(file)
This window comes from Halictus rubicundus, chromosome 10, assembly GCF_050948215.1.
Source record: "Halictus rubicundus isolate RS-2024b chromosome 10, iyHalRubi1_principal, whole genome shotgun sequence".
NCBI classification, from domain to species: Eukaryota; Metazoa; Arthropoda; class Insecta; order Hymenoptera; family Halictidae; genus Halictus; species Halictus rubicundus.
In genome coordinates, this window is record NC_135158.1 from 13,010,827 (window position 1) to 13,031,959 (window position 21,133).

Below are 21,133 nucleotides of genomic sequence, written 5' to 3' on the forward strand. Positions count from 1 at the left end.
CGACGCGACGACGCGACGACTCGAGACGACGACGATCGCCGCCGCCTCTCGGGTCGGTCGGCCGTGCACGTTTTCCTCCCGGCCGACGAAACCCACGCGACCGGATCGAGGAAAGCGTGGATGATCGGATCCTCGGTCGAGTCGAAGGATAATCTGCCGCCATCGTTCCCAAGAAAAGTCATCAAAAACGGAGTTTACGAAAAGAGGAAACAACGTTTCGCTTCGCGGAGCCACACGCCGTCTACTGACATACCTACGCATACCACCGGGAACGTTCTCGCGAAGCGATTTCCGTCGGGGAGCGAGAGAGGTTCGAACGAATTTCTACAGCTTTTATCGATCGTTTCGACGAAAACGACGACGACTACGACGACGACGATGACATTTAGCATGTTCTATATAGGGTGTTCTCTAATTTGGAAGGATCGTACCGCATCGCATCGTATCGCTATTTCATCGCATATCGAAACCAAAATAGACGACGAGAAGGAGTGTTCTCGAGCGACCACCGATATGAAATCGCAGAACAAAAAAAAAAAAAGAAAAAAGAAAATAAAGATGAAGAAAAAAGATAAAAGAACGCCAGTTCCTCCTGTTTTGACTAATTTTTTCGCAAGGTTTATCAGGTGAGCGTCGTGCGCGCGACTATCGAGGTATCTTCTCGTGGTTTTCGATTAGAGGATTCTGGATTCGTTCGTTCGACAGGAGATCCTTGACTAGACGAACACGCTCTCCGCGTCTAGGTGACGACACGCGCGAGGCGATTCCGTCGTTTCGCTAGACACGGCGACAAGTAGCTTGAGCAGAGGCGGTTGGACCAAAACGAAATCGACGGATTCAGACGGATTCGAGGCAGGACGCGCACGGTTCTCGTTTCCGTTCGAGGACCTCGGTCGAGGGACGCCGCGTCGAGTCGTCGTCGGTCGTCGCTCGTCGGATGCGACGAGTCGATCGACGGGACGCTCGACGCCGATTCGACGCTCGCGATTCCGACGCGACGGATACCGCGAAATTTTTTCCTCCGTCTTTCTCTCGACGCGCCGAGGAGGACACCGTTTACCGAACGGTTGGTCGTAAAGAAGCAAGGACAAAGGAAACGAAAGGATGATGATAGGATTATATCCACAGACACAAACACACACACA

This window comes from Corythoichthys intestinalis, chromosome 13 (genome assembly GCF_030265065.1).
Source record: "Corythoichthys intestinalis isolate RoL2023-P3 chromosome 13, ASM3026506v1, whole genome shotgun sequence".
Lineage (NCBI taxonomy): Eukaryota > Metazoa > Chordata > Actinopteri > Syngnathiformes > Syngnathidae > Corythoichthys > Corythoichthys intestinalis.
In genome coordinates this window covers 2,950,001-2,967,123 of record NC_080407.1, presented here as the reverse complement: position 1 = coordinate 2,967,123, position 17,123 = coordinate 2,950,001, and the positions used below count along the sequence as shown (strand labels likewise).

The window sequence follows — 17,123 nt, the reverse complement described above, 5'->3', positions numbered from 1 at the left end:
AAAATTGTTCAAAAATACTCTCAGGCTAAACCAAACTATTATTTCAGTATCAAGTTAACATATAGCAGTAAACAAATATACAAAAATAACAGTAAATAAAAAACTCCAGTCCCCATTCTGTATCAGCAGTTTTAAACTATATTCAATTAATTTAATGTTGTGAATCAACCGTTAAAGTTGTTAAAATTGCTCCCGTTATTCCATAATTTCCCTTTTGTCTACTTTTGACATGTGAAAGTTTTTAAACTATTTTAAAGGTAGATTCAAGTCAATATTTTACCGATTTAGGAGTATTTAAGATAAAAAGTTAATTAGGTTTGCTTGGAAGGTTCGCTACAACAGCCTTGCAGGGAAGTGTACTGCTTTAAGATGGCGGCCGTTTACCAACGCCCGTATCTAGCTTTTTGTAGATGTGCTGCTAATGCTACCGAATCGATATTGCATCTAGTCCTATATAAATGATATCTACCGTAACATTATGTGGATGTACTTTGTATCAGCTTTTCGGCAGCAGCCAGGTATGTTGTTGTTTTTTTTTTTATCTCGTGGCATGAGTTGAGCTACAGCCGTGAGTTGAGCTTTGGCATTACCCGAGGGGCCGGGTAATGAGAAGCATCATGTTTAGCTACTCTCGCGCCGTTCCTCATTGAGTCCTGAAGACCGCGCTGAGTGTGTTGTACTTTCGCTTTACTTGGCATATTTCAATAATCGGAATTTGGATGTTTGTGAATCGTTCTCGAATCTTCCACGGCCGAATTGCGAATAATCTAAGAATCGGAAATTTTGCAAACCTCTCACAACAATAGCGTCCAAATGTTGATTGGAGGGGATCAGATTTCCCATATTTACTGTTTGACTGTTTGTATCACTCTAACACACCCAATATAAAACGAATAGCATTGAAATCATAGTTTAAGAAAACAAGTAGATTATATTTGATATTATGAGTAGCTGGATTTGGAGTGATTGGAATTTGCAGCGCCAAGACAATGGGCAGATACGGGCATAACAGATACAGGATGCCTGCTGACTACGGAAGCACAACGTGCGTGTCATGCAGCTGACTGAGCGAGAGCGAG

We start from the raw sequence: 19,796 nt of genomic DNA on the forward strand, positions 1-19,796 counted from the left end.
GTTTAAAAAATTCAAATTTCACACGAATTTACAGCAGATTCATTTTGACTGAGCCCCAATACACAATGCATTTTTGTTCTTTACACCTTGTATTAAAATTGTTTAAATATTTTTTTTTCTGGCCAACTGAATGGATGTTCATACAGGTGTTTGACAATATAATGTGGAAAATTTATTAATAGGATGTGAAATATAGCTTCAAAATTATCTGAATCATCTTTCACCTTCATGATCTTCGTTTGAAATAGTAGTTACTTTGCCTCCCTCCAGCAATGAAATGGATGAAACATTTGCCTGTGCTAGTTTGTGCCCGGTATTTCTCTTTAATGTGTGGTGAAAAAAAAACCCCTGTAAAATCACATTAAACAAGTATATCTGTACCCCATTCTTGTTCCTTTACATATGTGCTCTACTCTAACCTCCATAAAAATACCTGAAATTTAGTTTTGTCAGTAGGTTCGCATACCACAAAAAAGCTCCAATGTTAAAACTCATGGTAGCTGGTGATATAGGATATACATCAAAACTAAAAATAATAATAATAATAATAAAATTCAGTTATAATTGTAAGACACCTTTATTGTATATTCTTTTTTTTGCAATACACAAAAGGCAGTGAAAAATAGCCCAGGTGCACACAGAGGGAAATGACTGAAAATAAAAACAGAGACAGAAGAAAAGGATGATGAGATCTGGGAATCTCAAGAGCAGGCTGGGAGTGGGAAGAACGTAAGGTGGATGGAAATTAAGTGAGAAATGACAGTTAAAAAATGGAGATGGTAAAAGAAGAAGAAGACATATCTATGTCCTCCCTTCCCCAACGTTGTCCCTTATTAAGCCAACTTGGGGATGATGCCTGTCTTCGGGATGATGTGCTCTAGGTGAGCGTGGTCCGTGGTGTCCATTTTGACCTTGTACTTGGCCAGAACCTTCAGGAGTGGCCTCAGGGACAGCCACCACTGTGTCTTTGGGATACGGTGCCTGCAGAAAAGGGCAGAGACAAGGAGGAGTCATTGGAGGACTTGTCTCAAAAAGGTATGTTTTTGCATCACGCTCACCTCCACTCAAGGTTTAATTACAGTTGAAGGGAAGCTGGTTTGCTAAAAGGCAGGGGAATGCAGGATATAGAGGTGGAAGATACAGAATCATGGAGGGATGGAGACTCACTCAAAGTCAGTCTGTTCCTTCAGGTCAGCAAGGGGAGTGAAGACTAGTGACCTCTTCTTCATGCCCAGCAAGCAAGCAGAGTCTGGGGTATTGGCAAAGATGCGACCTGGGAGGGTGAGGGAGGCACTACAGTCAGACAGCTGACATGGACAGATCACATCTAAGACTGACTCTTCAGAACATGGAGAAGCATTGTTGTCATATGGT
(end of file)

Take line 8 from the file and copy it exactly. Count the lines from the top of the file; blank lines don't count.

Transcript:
Source record: "Corythoichthys intestinalis isolate RoL2023-P3 chromosome 13, ASM3026506v1, whole genome shotgun sequence".